Eighteenth Sunday after Pentecost
Introit Give peace, O Lord, to them that patiently wait for Thee, that Thy prophets may be found faithful: hear the prayers of Thy servant, and of Thy people Israel. Psalm. I rejoiced at the things that were said to me: we shall go into the house of the Lord. ℣. Glory be to the Father, and to the Son, and to the Holy Ghost. As it was in the beginning, is now, and ever shall be, world without end. Amen. —
Collect Let the exercise of Thy compassion, we beseech Thee, O Lord, direct our hearts: for without Thee we are not able to please Thee. Through our Lord Jesus Christ, Thy Son …
Epistle (1 Corinthians 1:4-8) Brethren: I give thanks to my God always for you, for the grace of God that is given you in Jesus Christ, that in all things you are made rich in Him in all utterance and in all knowledge, as the testimony of Christ was conﬁrmed in you; so that nothing is wanting to you in any grace, waiting for the manifestation of our Lord Jesus Christ. Who also will conﬁrm you unto the end without crime, in the day of the coming of our Lord Jesus Christ.
Gradual I rejoiced at the things that were said to me: We shall go into the house of our Lord. Let peace be in thy strength, and abundance in Thy towers. Alleluia, alleluia. (Ps. 101:16.) The Gentiles shall fear Thy Name, O Lord: and all the kings of the earth Thy glory. Alleluia.
Gospel (Matthew 9:1-8) At that time, Jesus, entering into a boat, passed over the water and came into His own city. And behold they brought Him one sick of the palsy lying in a bed; and Jesus seeing their faith, said to the man sick of the palsy: Be of good heart, son, thy sins are forgiven thee. And behold some of the scribes said within themselves: He blasphemeth. And Jesus seeing their thoughts, said: Why do you think evil in your hearts? whether is easier to say: Thy sins are forgiven thee; or to say: Arise and walk? But that you may know that the Son of man hath power on earth to forgive sins (then said He to the man sick of the palsy): Arise, take up thy bed, and go into thy house. And he arose, and went into his house. And the multitude seeing it feared and gloriﬁed God who had given such power to men.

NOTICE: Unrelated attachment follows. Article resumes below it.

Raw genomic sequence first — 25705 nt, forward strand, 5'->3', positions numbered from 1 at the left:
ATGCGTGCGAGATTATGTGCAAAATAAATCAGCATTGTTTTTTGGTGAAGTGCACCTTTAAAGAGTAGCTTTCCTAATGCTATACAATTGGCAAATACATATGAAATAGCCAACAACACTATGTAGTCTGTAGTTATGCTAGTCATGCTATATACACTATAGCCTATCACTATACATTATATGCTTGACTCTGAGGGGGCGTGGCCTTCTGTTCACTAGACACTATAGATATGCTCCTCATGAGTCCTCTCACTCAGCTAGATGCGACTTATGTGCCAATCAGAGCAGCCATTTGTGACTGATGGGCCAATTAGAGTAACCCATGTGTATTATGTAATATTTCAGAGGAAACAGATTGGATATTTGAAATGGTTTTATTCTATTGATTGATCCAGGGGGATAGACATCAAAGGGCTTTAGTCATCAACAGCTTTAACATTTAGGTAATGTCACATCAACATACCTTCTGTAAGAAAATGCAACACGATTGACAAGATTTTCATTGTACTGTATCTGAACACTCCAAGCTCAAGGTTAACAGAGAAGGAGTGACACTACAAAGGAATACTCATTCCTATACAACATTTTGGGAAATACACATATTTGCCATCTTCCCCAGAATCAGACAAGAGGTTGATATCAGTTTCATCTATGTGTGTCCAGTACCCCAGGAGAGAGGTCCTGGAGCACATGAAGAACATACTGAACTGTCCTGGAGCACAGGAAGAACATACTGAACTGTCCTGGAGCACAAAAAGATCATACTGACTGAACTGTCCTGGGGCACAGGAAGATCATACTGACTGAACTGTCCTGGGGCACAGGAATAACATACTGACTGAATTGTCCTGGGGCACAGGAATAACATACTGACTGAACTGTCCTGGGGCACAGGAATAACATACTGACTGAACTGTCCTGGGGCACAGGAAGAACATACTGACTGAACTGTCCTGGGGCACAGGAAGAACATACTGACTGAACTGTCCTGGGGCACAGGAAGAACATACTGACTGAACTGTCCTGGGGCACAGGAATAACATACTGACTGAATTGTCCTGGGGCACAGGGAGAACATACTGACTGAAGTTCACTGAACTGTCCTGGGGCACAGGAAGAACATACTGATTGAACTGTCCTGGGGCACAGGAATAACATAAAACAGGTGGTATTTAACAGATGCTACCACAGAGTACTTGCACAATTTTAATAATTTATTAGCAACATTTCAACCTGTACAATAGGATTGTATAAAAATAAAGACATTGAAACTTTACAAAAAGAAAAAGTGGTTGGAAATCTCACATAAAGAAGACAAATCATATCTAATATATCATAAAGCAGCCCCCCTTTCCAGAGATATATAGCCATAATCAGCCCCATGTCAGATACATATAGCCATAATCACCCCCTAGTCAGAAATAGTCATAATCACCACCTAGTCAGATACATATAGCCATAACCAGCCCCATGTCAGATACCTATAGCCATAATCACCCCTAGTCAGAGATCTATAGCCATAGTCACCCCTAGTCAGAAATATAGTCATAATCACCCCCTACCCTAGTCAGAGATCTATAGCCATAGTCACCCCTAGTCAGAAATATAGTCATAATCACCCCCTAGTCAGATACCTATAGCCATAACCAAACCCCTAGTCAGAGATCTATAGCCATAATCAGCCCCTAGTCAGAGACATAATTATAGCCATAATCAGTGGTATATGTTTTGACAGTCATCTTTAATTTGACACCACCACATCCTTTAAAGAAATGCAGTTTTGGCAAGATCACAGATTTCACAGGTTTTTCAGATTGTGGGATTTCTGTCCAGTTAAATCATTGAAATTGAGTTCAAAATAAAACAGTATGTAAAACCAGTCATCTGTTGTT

Offertory Moses consecrated an altar to the Lord, offering upon it holocausts, and sacriﬁcing victims: he made an evening sacriﬁce to the Lord God for an odor of sweetness, in the sight of the children of Israel.
Secret O God, who, by Thy venerable intercourse with us in this Sacriﬁce dost make us partakers of the one Supreme Godhead: grant, we beseech Thee, that as we know Thy truth, so we may follow it by worthy lives. Through our Lord …
Communion Bring up sacriﬁces, and come into His courts: adore ye the Lord in His holy court.
Postcommunion We have been renewed, O Lord, by Thy sacred Gift, and thank Thee, beseeching Thee in Thy mercy to make us worthy partakers in It. Through our Lord Jesus Christ …
Fundamentals of the Faith: Part XIII